5/ You don’t measure it because your marketing sucks (and if you did measure it you might lose your job). This may or may not be true of course, buy you’ll never know, because you aren’t measuring anything.

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56 thoughts on “Marketing ROI: 5 Reasons You Aren’t Measuring it”

  1. LOL – I would add a 6th one – you don’t do it because it never even occured to you that you should!
    Great post.

  2. I think your last reason touches on the big factor from what I’ve seen – people are sometimes so worried what they’ll find that they never take the time to measure how they are doing. If they can get paid well without it, why bother? Because eventually they’ll be replaced by people who can tie marketing and business together. Marketers need to get in front of that problem before they are asked why they don’t have the numbers. They should be revenue generators, not cost centers. And understanding an income statement doesn’t hurt…

    1. Hi Hakan,
      I agree that the last reason is probably the big one. I can understand the worry – if you show the numbers and folks don’t like the numbers, there is always risk. The problem of course is that not having numbers means that if someone just randomly decideds marketing isn’t working (even if it is), you’re still in trouble.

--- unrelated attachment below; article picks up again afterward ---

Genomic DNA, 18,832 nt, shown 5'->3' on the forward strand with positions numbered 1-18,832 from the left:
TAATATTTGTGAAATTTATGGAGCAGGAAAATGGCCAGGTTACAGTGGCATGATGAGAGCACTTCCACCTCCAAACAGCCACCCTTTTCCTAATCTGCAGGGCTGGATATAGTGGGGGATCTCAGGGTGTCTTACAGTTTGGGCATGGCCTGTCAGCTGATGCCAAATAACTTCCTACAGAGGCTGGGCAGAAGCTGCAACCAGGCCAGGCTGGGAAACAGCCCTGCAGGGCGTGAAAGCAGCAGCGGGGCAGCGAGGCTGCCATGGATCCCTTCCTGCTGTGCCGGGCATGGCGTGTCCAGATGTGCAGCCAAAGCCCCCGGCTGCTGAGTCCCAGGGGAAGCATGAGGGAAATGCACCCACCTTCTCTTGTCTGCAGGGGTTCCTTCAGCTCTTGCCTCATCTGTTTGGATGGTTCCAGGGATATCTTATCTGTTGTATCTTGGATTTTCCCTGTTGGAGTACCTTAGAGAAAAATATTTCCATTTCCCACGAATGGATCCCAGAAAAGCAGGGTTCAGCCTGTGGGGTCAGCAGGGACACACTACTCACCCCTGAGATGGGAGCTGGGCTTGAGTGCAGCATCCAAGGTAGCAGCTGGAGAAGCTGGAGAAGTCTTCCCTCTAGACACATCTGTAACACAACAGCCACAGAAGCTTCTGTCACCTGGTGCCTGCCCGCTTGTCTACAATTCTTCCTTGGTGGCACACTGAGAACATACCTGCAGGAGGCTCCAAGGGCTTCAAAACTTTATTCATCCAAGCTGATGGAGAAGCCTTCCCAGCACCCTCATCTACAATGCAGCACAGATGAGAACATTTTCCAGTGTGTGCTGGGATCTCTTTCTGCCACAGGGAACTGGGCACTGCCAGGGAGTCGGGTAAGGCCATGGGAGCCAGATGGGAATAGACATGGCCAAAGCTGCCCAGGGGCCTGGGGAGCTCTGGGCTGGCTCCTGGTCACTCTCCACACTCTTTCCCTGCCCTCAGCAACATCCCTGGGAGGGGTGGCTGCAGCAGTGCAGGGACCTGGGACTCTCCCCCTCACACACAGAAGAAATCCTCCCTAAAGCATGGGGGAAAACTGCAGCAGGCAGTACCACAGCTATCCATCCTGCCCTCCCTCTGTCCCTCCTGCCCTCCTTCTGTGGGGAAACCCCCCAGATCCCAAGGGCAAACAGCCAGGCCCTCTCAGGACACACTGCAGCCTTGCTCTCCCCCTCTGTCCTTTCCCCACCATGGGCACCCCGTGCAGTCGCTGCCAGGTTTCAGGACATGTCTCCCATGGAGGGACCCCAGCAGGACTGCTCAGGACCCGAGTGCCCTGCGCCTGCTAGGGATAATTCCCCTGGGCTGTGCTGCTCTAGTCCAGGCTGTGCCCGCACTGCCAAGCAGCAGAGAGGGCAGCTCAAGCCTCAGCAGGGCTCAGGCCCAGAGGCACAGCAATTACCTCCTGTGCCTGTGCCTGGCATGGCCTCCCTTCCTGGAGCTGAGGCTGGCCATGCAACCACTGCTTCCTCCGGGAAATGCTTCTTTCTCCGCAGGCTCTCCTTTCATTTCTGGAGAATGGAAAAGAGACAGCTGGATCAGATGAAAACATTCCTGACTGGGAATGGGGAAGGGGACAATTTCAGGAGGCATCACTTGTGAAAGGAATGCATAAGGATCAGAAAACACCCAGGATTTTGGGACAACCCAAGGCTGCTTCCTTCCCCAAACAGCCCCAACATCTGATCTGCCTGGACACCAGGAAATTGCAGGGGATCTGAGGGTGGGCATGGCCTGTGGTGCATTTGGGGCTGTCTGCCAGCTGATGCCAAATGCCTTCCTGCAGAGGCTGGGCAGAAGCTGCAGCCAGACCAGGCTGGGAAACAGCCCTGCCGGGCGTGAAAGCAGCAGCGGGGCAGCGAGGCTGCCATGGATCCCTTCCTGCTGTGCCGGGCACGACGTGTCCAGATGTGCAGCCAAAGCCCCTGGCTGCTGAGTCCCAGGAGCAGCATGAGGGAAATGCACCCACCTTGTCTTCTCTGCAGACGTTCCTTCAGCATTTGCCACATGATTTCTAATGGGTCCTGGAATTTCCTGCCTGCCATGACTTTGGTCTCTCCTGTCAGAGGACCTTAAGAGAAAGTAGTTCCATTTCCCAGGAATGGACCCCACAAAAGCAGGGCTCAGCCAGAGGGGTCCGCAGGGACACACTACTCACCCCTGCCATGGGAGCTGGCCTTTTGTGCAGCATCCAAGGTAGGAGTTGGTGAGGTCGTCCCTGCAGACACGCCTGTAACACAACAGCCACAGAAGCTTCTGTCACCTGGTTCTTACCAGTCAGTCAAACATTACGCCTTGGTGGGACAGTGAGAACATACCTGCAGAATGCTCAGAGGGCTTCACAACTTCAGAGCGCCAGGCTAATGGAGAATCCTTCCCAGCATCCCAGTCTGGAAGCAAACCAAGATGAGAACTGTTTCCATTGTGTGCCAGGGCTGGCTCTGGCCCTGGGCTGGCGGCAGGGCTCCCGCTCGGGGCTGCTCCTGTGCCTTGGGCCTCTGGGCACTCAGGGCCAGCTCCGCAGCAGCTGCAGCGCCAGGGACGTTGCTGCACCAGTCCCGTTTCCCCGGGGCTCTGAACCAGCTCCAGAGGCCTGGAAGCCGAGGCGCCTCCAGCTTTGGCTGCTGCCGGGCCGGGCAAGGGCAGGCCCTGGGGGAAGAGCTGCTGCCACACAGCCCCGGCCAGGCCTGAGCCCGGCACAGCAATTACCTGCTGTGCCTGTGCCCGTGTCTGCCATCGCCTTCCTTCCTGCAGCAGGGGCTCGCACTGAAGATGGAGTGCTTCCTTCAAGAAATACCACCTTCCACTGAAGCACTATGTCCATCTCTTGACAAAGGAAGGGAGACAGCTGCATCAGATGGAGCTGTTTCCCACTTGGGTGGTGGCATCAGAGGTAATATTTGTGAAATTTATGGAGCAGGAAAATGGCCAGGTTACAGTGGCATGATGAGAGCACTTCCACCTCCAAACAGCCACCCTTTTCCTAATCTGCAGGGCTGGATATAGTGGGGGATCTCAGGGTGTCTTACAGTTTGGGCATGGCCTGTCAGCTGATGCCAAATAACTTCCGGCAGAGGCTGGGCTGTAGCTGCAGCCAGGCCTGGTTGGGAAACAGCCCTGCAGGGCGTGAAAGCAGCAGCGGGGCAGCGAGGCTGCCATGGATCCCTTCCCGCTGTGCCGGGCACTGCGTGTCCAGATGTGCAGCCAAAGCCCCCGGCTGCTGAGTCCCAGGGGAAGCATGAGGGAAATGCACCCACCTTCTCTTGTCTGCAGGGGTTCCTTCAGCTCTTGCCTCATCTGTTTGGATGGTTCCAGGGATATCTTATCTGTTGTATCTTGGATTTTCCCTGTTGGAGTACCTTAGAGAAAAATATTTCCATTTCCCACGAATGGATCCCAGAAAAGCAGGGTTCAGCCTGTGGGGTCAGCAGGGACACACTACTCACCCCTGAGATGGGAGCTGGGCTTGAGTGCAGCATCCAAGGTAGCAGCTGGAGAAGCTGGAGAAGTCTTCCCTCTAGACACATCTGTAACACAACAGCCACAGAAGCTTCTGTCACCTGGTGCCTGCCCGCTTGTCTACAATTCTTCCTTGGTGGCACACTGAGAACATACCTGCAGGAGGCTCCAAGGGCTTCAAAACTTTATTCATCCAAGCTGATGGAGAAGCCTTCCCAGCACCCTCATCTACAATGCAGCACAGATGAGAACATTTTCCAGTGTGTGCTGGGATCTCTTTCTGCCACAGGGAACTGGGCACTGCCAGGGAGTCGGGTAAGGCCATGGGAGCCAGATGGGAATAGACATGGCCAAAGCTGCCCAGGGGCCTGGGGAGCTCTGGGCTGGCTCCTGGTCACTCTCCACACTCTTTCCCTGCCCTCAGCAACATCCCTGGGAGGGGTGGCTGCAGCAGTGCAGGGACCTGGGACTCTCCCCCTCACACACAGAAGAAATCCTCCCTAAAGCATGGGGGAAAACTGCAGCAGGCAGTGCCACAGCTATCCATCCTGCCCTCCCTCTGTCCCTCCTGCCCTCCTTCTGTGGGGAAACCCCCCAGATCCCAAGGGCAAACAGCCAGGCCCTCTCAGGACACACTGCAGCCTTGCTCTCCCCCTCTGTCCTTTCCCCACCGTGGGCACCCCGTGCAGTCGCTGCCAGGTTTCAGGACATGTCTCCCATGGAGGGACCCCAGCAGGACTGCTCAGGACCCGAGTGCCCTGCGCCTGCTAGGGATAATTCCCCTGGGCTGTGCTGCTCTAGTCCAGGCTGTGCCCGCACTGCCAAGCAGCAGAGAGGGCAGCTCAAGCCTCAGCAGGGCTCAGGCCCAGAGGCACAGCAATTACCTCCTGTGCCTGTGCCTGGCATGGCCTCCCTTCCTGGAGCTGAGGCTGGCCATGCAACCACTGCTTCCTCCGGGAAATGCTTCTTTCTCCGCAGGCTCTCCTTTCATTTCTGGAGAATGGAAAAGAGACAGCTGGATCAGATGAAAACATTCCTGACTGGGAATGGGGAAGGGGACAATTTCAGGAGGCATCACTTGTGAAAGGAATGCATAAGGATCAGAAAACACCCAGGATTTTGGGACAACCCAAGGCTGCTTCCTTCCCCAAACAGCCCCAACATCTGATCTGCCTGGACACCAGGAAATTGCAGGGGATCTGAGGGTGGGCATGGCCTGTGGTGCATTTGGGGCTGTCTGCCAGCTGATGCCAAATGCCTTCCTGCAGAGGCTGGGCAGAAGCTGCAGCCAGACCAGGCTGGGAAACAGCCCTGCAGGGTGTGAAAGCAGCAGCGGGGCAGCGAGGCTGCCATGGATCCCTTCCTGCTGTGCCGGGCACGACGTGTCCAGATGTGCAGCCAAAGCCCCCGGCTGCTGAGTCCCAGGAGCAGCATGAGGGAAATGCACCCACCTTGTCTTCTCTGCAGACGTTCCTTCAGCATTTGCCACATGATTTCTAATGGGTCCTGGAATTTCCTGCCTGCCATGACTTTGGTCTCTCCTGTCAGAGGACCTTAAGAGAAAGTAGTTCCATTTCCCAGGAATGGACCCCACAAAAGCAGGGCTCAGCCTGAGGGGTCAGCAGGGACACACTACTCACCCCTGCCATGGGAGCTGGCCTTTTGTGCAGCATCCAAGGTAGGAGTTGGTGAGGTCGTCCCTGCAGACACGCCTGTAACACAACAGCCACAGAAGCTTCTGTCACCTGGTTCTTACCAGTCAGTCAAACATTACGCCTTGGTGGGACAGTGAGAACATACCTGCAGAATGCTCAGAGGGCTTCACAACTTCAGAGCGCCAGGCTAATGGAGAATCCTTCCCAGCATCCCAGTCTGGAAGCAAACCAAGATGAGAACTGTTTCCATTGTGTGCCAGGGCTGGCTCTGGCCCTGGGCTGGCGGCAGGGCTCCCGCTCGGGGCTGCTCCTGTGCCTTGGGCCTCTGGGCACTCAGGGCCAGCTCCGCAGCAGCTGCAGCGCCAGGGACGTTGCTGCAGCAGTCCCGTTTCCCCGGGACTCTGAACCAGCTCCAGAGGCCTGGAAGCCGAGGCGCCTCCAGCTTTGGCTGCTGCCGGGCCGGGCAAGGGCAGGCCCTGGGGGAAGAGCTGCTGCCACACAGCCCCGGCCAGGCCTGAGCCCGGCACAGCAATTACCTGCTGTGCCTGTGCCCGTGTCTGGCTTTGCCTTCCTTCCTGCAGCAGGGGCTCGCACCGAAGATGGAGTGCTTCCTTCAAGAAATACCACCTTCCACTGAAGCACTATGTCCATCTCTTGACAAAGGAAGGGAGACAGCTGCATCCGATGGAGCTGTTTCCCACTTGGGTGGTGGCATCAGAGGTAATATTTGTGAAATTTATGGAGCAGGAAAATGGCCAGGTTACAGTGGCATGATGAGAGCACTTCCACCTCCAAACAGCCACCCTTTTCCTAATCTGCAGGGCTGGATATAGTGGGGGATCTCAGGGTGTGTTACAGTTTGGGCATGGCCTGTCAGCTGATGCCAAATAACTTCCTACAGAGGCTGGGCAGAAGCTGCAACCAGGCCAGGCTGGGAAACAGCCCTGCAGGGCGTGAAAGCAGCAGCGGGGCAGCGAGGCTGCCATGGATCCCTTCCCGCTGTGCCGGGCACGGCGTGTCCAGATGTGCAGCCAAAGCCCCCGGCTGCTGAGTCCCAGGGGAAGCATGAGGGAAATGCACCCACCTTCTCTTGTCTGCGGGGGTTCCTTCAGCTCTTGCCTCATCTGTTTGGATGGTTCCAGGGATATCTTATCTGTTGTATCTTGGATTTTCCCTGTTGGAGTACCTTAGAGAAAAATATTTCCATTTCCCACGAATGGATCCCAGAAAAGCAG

April

  3. Great post April! My favorite it #2; too often marketers are either too lazy or too cheap to really do a good job of tracking ROI based on customer acquisition. There are excellent tools and methods out there; marketers who aren’t using them are missing the boat.

    -Michael

    1. Hi Michael,
      Thanks for the comment. Having the right tools can make a big difference (My company uses Marketo and that really makes some of my tracking very easy). Unfortunately many of those tools aren’t cheap and getting buy-in from management to buy them means you will probably have to track whatever you can for free until folks realize you are dead without the numbers so the investment is worth it.
      April